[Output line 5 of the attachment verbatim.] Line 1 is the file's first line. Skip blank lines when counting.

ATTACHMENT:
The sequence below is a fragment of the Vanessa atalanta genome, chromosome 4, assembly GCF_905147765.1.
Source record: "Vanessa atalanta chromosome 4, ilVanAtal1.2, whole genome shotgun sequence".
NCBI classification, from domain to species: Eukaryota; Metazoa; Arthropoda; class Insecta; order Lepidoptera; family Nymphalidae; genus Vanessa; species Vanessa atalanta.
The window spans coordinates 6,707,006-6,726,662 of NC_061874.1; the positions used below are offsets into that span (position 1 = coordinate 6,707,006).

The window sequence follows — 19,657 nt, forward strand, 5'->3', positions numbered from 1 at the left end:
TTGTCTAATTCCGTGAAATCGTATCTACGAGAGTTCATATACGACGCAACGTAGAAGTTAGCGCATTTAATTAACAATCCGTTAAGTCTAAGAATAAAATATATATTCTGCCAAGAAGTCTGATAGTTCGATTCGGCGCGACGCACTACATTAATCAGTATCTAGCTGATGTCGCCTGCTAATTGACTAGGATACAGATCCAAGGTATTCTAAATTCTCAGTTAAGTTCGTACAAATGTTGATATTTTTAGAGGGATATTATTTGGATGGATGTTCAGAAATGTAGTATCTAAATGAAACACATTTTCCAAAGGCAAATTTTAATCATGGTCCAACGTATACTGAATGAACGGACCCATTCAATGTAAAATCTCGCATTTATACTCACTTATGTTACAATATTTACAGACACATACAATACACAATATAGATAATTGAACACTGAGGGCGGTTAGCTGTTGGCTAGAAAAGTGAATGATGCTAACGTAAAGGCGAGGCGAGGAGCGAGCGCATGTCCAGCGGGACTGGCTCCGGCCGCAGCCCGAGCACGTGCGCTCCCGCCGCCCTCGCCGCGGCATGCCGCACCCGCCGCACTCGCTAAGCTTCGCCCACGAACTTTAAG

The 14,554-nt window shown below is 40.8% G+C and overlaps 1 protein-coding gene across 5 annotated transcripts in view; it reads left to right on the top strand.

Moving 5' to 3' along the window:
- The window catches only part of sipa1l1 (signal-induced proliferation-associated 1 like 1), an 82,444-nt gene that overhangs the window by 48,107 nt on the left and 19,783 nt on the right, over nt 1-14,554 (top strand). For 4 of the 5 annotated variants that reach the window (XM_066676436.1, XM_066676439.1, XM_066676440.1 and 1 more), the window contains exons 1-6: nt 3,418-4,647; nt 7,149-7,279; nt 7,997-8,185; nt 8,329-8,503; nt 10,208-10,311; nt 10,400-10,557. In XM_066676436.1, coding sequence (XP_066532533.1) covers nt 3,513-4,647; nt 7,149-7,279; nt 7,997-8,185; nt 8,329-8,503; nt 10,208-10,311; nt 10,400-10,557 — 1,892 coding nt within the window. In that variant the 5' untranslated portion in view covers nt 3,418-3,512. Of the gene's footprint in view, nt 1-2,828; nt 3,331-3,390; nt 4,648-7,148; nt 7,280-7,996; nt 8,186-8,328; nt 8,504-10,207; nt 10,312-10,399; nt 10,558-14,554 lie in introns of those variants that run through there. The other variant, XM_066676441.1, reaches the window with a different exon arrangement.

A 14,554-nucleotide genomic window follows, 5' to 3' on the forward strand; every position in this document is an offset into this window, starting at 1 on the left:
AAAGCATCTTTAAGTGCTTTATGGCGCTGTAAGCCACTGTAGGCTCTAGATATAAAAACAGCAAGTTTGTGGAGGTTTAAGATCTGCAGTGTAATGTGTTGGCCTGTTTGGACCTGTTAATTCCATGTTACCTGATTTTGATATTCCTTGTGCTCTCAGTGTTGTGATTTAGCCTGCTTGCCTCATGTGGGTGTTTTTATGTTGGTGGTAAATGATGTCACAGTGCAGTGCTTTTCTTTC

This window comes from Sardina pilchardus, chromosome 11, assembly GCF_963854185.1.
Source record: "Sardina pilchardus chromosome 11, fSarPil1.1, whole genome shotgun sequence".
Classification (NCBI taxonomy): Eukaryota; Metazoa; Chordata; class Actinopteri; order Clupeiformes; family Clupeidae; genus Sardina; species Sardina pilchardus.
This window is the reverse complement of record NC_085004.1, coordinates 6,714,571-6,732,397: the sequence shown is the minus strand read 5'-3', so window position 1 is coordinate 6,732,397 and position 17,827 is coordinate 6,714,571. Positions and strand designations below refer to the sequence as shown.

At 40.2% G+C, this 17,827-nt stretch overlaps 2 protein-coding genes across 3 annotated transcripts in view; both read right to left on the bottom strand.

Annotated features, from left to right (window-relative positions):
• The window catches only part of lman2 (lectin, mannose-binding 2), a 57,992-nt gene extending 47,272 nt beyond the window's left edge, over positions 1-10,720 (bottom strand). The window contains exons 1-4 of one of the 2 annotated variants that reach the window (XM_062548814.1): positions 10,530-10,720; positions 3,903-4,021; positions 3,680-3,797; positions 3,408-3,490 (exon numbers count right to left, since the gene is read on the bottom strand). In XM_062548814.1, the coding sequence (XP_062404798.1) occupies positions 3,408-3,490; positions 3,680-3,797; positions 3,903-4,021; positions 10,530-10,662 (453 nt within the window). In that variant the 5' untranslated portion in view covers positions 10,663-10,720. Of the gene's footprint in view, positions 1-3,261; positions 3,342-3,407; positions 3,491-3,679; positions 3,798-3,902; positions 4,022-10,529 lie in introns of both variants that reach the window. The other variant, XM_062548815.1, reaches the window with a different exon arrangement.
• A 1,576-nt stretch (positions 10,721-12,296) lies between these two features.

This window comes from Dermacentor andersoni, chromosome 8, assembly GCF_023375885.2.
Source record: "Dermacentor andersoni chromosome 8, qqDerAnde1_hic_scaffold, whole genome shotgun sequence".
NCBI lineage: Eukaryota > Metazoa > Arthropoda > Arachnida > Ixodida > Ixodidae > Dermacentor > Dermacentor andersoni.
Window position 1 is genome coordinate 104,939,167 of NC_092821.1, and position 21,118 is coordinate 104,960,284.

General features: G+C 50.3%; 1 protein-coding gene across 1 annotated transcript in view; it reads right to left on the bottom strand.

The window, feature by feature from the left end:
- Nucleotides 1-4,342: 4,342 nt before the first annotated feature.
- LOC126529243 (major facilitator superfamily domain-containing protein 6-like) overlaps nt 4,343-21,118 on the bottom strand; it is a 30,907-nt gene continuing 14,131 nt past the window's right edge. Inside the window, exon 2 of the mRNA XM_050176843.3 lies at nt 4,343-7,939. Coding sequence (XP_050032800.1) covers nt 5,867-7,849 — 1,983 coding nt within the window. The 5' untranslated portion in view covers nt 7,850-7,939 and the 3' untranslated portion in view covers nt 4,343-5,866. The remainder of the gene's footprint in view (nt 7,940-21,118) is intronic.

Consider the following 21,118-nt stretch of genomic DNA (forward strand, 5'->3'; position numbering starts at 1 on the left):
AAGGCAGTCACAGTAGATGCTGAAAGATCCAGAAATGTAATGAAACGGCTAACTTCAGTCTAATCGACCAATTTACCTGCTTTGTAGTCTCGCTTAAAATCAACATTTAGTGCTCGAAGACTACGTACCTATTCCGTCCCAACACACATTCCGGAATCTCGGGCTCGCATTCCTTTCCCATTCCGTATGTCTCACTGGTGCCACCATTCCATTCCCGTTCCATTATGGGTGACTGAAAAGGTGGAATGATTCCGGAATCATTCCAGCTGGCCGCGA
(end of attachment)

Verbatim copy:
The window sequence follows — 19,657 nt, forward strand, 5'->3', positions numbered from 1 at the left end: